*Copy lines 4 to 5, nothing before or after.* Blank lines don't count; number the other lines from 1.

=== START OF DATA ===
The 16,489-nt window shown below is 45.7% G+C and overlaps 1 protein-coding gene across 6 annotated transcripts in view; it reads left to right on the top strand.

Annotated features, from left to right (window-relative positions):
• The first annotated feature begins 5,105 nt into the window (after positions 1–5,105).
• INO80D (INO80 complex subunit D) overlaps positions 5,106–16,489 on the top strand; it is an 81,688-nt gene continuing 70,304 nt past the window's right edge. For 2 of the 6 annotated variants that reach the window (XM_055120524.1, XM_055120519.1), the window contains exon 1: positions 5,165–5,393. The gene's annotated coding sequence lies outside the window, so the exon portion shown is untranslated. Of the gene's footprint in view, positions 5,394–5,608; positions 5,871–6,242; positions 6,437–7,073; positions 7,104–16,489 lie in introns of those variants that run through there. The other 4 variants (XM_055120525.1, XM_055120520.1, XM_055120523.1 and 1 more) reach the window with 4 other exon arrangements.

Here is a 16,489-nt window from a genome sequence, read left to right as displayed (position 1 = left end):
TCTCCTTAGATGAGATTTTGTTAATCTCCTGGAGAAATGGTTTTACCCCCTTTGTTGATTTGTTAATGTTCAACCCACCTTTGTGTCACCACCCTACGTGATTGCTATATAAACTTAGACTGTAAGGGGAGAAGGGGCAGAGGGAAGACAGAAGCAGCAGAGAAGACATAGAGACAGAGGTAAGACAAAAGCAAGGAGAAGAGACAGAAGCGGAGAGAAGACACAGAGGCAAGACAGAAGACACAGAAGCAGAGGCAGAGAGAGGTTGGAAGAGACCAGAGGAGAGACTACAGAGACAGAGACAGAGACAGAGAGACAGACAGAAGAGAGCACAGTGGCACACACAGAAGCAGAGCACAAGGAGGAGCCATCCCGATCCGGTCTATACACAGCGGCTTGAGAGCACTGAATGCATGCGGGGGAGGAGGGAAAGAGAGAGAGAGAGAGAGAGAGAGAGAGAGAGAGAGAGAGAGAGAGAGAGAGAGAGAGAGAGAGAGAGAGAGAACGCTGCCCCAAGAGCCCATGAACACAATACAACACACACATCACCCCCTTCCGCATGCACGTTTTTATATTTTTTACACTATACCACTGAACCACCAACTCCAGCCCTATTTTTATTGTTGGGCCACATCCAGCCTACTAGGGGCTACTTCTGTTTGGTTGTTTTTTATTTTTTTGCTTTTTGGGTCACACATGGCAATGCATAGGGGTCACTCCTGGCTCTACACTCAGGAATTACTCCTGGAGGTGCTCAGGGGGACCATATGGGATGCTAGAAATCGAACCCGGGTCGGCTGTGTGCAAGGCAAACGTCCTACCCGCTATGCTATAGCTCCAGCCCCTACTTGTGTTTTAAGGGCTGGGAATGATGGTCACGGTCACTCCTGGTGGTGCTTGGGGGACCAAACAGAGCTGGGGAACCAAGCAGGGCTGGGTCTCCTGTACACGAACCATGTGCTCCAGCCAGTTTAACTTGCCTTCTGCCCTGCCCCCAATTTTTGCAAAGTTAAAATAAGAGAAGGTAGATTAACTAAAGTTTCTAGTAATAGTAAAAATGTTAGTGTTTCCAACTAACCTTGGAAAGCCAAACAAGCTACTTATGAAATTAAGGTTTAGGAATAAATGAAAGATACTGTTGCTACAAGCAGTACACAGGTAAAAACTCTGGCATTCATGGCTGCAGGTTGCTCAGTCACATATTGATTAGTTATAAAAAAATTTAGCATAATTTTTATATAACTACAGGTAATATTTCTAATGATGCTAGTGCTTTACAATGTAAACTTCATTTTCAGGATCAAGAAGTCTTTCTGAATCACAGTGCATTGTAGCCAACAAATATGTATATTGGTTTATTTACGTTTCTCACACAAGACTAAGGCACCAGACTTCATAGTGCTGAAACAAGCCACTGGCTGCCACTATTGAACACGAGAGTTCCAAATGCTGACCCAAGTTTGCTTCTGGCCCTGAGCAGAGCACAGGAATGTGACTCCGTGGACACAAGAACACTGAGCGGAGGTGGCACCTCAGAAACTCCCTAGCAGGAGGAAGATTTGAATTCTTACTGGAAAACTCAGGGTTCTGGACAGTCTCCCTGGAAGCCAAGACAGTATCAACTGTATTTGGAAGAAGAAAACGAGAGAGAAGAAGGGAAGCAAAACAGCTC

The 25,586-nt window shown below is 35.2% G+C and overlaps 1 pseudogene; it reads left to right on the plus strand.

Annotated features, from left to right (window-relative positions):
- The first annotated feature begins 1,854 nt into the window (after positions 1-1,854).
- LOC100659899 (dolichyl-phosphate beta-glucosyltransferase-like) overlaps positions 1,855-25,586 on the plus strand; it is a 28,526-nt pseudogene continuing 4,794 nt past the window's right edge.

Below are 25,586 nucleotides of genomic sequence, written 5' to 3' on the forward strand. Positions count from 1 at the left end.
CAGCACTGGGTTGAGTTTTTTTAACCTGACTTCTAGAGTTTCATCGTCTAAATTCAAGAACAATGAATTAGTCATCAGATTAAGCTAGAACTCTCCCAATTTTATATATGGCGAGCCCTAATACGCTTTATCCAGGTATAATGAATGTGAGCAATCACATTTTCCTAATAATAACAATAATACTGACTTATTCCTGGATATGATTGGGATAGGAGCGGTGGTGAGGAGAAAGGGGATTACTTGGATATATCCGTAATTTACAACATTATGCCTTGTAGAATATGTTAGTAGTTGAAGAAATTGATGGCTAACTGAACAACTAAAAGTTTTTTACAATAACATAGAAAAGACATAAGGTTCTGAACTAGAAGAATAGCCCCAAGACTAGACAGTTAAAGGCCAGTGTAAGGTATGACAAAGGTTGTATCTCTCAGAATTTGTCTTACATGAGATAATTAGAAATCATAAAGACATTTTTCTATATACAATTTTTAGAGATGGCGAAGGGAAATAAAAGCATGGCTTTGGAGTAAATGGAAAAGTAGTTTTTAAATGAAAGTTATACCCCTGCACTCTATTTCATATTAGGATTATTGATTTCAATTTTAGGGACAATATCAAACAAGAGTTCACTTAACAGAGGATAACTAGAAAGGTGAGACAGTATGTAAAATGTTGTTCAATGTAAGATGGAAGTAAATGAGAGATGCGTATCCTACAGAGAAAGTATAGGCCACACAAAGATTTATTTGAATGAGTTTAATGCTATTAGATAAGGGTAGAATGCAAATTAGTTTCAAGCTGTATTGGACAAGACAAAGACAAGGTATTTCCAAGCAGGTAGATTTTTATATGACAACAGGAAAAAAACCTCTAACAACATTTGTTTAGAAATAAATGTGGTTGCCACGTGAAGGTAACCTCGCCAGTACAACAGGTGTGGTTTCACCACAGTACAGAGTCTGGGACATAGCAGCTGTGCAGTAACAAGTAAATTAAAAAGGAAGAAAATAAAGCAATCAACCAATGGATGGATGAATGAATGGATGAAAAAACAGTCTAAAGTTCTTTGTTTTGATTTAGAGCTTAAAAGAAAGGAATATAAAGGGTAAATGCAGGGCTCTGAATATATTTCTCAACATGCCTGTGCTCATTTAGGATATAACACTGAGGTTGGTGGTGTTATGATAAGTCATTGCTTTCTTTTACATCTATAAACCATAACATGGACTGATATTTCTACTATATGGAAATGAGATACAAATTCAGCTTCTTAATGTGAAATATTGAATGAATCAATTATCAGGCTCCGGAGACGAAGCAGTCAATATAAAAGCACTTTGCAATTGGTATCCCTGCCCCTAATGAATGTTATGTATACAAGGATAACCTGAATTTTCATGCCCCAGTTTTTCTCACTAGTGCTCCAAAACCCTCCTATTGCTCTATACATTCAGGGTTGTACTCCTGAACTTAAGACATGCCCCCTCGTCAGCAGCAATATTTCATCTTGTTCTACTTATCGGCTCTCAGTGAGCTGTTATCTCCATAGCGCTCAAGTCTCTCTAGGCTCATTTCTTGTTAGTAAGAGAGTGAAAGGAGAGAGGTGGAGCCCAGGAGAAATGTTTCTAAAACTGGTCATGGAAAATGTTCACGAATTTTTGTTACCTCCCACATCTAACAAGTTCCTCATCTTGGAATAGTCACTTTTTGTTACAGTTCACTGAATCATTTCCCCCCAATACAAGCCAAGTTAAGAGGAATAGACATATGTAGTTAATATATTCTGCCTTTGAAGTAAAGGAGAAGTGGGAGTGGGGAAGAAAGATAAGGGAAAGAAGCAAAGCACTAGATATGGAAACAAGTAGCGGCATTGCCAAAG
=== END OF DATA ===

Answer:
• INO80D (INO80 complex subunit D) overlaps positions 5,106–16,489 on the top strand; it is an 81,688-nt gene continuing 70,304 nt past the window's right edge. For 2 of the 6 annotated variants that reach the window (XM_055120524.1, XM_055120519.1), the window contains exon 1: positions 5,165–5,393. The gene's annotated coding sequence lies outside the window, so the exon portion shown is untranslated. Of the gene's footprint in view, positions 5,394–5,608; positions 5,871–6,242; positions 6,437–7,073; positions 7,104–16,489 lie in introns of those variants that run through there. The other 4 variants (XM_055120525.1, XM_055120520.1, XM_055120523.1 and 1 more) reach the window with 4 other exon arrangements.

Here is a 16,489-nt window from a genome sequence, read left to right as displayed (position 1 = left end):